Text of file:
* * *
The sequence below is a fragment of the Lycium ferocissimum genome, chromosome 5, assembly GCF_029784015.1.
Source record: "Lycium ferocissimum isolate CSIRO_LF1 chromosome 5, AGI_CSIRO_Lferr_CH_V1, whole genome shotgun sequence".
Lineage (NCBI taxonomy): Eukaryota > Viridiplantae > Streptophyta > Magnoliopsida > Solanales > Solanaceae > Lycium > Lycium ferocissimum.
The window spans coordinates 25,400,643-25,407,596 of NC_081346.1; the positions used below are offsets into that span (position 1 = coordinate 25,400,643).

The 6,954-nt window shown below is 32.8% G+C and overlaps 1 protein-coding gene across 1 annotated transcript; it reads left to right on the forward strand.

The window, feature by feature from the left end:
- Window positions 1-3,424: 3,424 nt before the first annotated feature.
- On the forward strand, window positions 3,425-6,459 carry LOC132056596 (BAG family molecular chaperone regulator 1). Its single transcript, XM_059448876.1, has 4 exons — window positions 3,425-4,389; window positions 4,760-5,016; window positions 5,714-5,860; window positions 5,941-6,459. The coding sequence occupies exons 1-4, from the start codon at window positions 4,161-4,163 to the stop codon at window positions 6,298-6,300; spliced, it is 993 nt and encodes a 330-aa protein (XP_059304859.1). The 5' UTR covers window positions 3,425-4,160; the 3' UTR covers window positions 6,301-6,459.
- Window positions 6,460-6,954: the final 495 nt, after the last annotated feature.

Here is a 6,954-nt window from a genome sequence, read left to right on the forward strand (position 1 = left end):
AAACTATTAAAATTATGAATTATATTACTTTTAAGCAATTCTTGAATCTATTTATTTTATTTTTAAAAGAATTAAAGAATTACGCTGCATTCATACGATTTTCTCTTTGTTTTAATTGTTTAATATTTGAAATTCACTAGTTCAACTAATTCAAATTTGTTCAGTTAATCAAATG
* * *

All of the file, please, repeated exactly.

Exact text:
The sequence below is a fragment of the Lycium ferocissimum genome, chromosome 5, assembly GCF_029784015.1.
Source record: "Lycium ferocissimum isolate CSIRO_LF1 chromosome 5, AGI_CSIRO_Lferr_CH_V1, whole genome shotgun sequence".
Lineage (NCBI taxonomy): Eukaryota > Viridiplantae > Streptophyta > Magnoliopsida > Solanales > Solanaceae > Lycium > Lycium ferocissimum.
The window spans coordinates 25,400,643-25,407,596 of NC_081346.1; the positions used below are offsets into that span (position 1 = coordinate 25,400,643).

The 6,954-nt window shown below is 32.8% G+C and overlaps 1 protein-coding gene across 1 annotated transcript; it reads left to right on the forward strand.

The window, feature by feature from the left end:
- Window positions 1-3,424: 3,424 nt before the first annotated feature.
- On the forward strand, window positions 3,425-6,459 carry LOC132056596 (BAG family molecular chaperone regulator 1). Its single transcript, XM_059448876.1, has 4 exons — window positions 3,425-4,389; window positions 4,760-5,016; window positions 5,714-5,860; window positions 5,941-6,459. The coding sequence occupies exons 1-4, from the start codon at window positions 4,161-4,163 to the stop codon at window positions 6,298-6,300; spliced, it is 993 nt and encodes a 330-aa protein (XP_059304859.1). The 5' UTR covers window positions 3,425-4,160; the 3' UTR covers window positions 6,301-6,459.
- Window positions 6,460-6,954: the final 495 nt, after the last annotated feature.

Here is a 6,954-nt window from a genome sequence, read left to right on the forward strand (position 1 = left end):
AAACTATTAAAATTATGAATTATATTACTTTTAAGCAATTCTTGAATCTATTTATTTTATTTTTAAAAGAATTAAAGAATTACGCTGCATTCATACGATTTTCTCTTTGTTTTAATTGTTTAATATTTGAAATTCACTAGTTCAACTAATTCAAATTTGTTCAGTTAATCAAATG